(Matilde Anghinoni) The power of Shakespeare’s myth has made Verona the capital of eternal love. Few people know, however, that besides Romeo and Juliet, there are two other Veronese heroes who fought to be together for eternity. They are Malco and Silvia, the protagonists of the legend of the love knot of Valeggio sul Mincio. A love story linked to Tortellino di Valeggio, the typical stuffed pasta of the area, and to the waters of the Mincio, a river that leaves Lake Garda at Peschiera and flows into Valeggio sul Mincio.

the Silvia and Malco's legend

The legend has its origins in the 14th century, when northern Italy was torn by numerous civil wars, and a lord of Milan, Giangaleazzo Visconti, also known as “the Count of Virtue”, went to Valeggio sul Mincio to draw up a military plan. At sunset, while the soldiers were sleeping in the camp, nymphs emerged from the waters of the Mincio and began to dance. Only Captain Malco woke up and began to fight these mysterious creatures, which looked like terrible witches. As they fled, one of them lost her cloak and turned into a beautiful nymph, making Captain Malco fall madly in love with her. Their love grew throughout the night, but Silvia was forced to return to the river, leaving her lover a knotted handkerchief as a token of her love.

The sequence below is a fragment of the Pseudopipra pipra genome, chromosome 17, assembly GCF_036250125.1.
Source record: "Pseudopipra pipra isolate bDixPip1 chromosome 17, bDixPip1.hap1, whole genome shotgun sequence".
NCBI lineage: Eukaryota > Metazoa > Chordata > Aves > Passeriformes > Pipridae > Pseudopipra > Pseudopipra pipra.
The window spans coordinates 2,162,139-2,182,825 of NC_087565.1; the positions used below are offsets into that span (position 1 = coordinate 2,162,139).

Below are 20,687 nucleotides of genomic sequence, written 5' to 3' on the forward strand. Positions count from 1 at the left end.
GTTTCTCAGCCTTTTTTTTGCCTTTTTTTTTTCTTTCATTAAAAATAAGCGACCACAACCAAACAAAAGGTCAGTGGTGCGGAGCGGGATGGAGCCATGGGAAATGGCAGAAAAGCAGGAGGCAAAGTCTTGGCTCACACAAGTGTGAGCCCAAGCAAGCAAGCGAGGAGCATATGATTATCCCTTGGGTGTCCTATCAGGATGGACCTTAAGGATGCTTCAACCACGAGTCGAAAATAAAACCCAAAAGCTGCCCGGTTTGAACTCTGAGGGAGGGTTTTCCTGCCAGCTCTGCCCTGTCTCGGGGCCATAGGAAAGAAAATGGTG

Giangaleazzo Visconti, The Count of Virtue

The next day, Malco and his companions went to a reception given by the Count of Virtue. Among the dancers at the banquet, Malco immediately recognised Silvia, who had decided to take to the water for love of the soldier. But their looks aroused the jealousy of Isabella, the Count’s cousin, who had long aspired to the Captain’s love. Driven by jealousy, Isabella told the Count that Silvia was in fact a witch, and the Count immediately gave orders to have Silvia arrested. Concerned for the fate of his beloved, Malco intervened between the guards and Silvia, allowing her to escape. The captain, however, did not follow her and was imprisoned in the royal cells. At sunset, Isabella, feeling guilty, went to Malco’s cell to ask for forgiveness.

Count of Virtue’s guards

While the two were talking, Silvia appeared to rescue her lover and forced Isabella to retreat in defeat. The beautiful nymph then proposed to Malco that they flee together to the only place where they could live together for eternity, the waters of the river. Meanwhile, the Count’s guards had been alerted to Malco’s escape and set out in pursuit, but were promptly stopped by Isabella, who repented and begged to be released. The Count and his guards searched for Malco and Silvia all the way to the banks of the river, but all they found was a knotted golden silk handkerchief: the symbol of the bond between the two lovers.

Even today, stories are told of how the women and girls of the time would re-enact this love story on festive occasions by rolling out a thin, silky pastry, cut and knotted like the golden handkerchief and filled with a delicate filling. This is how the legend (and the shape) of Tortellino di Valeggio was born: the Nodo d’Amore.